In any case, with 422 votes cast here are the results for 2016 (and for comparison, here's 2014--an ambitious person might see whether changes from 2014 to 2016 are explained by change in U.S. news rank of the school!):

1. Yale University  (Condorcet winner: wins contests with all other choices)
2. Harvard University  loses to Yale University by 197–158
3. Stanford University  loses to Yale University by 294–68, loses to Harvard University by 287–72
4. University of Chicago  loses to Yale University by 304–58, loses to Stanford University by 211–144
5. Columbia University  loses to Yale University by 326–43, loses to University of Chicago by 193–154
6. New York University  loses to Yale University by 334–31, loses to Columbia University by 195–154
7. University of California, Berkeley  loses to Yale University by 351–23, loses to New York University by 262–93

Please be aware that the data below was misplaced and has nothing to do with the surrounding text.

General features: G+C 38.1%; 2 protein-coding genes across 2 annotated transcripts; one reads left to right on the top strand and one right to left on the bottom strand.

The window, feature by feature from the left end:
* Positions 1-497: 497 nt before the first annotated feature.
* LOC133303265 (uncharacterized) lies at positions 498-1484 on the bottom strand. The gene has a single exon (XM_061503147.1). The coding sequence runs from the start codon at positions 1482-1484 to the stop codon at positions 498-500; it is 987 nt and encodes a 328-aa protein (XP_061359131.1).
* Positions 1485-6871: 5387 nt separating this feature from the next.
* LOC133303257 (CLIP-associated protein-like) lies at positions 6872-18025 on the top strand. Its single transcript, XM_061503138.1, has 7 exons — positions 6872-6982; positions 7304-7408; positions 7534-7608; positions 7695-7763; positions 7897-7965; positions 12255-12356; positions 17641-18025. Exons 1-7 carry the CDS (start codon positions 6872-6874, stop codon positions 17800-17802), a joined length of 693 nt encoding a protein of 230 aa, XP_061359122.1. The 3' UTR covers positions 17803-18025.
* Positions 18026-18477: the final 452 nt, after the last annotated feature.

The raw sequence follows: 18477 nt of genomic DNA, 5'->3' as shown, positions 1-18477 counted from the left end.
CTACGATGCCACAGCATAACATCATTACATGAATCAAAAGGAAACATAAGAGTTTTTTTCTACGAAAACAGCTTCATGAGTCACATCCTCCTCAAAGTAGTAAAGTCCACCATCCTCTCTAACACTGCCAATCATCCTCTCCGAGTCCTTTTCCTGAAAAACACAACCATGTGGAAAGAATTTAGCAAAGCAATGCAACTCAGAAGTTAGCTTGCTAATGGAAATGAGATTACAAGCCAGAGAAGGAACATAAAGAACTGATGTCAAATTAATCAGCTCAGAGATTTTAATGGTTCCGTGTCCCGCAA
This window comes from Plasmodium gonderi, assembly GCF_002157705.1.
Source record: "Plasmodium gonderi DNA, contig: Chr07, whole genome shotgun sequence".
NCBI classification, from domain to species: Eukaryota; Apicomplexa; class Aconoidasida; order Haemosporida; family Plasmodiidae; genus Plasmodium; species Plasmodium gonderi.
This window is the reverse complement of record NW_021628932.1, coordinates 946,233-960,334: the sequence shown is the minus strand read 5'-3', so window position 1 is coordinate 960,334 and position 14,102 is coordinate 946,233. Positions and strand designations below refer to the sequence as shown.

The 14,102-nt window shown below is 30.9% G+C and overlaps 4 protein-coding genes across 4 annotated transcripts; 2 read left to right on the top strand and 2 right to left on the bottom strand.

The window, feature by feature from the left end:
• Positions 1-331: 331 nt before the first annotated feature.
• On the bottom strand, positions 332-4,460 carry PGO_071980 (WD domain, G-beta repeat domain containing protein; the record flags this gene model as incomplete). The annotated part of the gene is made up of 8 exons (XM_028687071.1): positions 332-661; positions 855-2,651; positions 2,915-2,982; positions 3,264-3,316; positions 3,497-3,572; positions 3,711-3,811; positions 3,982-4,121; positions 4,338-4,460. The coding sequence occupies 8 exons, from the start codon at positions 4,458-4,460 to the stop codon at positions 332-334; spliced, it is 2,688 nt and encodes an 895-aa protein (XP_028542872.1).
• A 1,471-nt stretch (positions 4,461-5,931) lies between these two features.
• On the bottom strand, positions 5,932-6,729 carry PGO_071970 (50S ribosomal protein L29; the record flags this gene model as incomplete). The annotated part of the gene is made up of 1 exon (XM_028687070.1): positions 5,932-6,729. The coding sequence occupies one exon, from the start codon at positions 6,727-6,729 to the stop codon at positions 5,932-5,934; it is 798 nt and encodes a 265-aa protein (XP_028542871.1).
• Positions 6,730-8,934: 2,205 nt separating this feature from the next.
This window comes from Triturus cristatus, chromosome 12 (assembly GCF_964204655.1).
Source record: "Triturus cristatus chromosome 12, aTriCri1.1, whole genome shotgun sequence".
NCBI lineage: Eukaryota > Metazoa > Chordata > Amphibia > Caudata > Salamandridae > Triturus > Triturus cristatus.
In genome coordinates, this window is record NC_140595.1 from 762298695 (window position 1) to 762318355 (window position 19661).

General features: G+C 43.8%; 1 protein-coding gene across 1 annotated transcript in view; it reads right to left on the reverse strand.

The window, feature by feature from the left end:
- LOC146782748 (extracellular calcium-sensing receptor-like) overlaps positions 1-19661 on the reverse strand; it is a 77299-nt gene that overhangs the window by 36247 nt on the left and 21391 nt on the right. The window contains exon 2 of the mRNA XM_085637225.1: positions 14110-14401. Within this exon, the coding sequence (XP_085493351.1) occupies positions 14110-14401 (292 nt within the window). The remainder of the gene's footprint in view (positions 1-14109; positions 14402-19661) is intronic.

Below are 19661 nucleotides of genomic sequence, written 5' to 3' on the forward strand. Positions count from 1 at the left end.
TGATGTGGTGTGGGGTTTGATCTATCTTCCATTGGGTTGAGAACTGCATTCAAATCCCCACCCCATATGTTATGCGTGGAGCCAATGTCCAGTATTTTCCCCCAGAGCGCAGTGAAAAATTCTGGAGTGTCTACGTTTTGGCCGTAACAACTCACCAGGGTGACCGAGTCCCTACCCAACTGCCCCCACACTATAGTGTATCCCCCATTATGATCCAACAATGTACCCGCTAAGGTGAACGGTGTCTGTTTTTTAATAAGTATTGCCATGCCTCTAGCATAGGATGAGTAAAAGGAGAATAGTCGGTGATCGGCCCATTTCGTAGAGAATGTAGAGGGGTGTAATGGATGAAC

8. University of Pennsylvania  loses to Yale University by 351–16, loses to University of California, Berkeley by 205–137
9. University of Michigan, Ann Arbor  loses to Yale University by 355–15, loses to University of Pennsylvania by 181–151
10. University of Virginia  loses to Yale University by 356–10, loses to University of Michigan, Ann Arbor by 189–135
11. Duke University  loses to Yale University by 354–9, loses to University of Virginia by 202–130
12. Georgetown University  loses to Yale University by 356–10, loses to Duke University by 205–128
13. Northwestern University  loses to Yale University by 351–12, loses to Georgetown University by 177–148